A recent study reports beneficial effects of lifestyle intervention that effectively improved diet and physical activity and reduced gestational weight gain and adiposity in obese pregnant women. The intervention resulted in marked improvements in most very low-density lipoprotein (VLDL) particles. Findings were published in the journal, BMC Medicine.
The UPBEAT (UK Pregnancies Better Eating and Activity Trial) was a randomised control trial that evaluated 1555 obese women with singleton pregnancies. Women were randomly allocated to either complex behavioural intervention of diet and physical activity advice (UPBEAT intervention) or standard antenatal care.
In obese women assigned to usual care, between 16 and 36 weeks of gestation, lipids and phospholipids of all sizes of very low, intermediate and low-density lipoprotein increased by 1–3 standard deviation (SD) with triglycerides in these lipoproteins increasing by 2–3 SD. Concentrations of very large high-density lipoprotein increased between 0.3 and 0.5 SD with increase of triglycerides by 2 SD.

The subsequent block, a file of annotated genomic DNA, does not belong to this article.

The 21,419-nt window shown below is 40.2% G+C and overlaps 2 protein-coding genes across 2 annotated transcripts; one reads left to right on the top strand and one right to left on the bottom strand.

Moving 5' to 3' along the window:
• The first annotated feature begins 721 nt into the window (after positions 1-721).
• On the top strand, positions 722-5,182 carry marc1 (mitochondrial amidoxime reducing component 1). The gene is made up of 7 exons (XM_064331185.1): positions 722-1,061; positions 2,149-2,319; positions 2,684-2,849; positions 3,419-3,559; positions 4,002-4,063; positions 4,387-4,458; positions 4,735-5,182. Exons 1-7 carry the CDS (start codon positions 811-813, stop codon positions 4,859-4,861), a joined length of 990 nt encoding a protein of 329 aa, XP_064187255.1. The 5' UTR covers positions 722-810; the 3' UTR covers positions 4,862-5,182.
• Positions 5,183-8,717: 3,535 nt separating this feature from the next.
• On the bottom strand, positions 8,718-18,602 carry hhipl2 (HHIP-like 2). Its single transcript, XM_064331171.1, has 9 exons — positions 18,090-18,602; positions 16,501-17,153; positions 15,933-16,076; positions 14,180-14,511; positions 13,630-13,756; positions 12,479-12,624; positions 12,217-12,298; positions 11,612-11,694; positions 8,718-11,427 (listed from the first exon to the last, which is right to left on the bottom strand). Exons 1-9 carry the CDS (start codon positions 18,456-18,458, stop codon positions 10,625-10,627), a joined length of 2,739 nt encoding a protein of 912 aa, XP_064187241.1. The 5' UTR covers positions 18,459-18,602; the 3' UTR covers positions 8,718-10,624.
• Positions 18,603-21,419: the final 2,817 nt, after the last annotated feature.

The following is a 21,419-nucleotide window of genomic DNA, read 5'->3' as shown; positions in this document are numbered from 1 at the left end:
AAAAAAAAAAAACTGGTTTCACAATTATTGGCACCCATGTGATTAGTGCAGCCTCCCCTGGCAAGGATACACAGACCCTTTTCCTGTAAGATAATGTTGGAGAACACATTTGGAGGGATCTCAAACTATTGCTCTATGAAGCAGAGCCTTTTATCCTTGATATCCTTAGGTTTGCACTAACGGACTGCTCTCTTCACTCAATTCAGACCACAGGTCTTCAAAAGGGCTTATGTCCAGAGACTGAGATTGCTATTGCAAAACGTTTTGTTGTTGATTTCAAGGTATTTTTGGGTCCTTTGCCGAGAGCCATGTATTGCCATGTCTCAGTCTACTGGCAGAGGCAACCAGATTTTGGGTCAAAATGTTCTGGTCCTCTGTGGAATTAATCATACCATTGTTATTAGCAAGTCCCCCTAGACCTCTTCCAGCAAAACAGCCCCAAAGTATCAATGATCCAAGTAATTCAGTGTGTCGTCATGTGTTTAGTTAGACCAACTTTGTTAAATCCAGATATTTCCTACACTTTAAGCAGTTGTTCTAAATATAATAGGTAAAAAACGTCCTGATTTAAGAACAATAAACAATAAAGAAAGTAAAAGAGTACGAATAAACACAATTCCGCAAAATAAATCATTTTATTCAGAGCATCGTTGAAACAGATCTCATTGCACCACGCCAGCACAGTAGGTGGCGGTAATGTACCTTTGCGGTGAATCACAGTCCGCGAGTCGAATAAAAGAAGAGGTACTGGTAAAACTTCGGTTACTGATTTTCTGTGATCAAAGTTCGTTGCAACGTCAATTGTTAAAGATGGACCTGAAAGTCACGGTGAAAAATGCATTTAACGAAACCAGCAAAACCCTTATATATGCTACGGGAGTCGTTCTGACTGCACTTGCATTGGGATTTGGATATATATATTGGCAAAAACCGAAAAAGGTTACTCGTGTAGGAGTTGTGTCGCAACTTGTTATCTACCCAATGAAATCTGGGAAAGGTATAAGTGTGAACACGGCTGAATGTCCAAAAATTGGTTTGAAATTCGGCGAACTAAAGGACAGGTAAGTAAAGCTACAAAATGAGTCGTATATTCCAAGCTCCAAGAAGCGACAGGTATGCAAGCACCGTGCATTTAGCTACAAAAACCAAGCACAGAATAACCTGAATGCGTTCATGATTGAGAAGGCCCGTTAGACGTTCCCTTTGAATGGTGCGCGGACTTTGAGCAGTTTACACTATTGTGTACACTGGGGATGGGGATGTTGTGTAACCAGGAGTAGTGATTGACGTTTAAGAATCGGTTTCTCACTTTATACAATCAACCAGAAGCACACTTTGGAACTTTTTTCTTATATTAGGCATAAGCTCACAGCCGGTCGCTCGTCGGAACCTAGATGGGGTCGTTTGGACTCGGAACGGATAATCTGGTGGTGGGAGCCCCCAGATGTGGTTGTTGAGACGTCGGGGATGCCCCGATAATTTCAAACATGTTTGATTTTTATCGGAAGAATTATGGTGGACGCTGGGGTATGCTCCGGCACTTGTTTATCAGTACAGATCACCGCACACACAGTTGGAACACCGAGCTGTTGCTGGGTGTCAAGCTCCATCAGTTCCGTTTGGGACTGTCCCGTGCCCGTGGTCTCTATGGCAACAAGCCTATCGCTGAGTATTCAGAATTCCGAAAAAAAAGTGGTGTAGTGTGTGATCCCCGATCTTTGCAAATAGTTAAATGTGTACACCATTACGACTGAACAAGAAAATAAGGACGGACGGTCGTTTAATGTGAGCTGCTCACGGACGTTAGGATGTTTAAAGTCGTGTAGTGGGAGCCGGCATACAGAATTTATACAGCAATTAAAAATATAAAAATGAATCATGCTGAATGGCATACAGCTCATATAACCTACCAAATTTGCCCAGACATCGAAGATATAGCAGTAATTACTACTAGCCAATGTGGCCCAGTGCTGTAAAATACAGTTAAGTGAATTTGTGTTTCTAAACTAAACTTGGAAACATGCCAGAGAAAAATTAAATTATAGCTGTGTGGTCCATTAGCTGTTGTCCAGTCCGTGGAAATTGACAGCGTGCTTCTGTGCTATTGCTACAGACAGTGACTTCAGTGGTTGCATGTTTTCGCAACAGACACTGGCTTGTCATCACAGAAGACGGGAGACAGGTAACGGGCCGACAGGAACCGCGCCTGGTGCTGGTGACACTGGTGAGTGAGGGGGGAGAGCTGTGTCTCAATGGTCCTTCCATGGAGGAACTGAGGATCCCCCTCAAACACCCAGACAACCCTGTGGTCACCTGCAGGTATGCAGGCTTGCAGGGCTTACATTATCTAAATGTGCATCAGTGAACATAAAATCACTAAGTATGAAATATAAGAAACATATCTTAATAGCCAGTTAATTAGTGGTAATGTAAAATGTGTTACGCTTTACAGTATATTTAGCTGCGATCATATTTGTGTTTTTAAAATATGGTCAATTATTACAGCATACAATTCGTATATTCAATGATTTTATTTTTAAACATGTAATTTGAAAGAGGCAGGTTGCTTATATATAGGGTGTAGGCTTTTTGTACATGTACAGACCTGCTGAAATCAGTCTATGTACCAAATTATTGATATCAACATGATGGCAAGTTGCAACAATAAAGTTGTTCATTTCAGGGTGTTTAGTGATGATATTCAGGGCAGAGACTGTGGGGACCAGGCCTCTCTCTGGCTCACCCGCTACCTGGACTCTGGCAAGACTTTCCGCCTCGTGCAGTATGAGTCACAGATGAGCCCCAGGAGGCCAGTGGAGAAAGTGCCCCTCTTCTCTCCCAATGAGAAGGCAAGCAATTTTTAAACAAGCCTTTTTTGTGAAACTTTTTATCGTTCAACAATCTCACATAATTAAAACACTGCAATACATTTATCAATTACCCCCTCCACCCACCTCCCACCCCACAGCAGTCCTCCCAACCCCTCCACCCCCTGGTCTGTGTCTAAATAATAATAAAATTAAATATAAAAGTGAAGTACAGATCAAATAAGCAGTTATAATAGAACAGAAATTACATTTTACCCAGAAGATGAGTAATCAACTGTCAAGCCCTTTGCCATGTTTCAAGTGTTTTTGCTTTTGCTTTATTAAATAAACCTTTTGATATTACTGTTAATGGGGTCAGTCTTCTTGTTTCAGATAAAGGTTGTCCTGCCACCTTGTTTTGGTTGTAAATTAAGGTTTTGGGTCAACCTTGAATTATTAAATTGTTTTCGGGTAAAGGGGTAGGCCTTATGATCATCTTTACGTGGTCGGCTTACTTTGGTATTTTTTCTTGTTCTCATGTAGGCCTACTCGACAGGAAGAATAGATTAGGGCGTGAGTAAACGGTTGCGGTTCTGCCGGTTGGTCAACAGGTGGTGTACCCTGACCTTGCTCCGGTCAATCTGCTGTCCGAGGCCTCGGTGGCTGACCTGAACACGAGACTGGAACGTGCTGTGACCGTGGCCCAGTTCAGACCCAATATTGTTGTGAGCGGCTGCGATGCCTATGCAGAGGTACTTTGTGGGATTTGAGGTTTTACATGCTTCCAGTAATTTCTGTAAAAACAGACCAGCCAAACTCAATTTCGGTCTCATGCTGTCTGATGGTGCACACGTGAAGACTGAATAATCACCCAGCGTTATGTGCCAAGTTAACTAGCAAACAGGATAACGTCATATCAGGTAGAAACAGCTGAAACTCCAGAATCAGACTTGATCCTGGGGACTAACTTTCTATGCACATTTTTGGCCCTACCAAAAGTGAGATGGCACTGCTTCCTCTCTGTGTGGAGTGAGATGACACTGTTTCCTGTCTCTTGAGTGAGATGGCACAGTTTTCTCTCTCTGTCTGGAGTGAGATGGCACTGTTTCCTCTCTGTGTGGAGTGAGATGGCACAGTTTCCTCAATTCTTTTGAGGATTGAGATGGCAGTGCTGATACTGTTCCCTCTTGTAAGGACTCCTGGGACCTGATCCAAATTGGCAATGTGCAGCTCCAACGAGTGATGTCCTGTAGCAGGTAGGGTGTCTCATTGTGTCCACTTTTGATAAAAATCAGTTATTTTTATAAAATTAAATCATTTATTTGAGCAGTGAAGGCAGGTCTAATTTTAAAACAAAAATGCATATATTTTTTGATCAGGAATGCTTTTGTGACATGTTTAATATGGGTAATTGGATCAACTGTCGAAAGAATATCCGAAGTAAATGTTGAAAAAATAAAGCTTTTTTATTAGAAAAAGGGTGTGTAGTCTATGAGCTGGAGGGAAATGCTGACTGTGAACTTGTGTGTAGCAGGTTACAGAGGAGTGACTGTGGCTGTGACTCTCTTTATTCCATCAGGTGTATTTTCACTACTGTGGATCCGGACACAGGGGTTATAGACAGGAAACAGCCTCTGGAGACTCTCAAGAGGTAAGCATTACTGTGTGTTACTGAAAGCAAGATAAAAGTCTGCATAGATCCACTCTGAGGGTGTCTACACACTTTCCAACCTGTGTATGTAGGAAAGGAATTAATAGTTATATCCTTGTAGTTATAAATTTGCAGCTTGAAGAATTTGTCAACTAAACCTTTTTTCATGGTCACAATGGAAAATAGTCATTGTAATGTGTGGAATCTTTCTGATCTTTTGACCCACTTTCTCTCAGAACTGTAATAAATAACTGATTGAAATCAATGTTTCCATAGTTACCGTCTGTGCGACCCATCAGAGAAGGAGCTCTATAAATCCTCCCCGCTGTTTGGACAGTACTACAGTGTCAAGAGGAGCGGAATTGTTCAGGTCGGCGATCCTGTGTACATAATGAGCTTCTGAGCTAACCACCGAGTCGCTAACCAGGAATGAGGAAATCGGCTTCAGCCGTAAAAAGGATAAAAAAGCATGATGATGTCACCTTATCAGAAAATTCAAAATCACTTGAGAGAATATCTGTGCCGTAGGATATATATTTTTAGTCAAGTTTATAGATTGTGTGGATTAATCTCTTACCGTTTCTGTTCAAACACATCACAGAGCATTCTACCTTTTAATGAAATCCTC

Comparisons suggested that magnitude of changes across pregnancy in metabolic measures in these obese women were 2- to 3-fold larger than in unselected healthy women in a previously published study. UPBEAT intervention resulted in reductions in rate of increase of all lipids, phospholipids and triglycerides in extremely large, very large, large and medium VLDL particles, particularly those containing triglycerides.
In a separate analysis, authors reported that UPBEAT intervention resulted in lower levels of adiposity in offspring at 6 months. They conclude that UPBEAT lifestyle intervention may contribute to a healthier metabolic profile in obese pregnant women.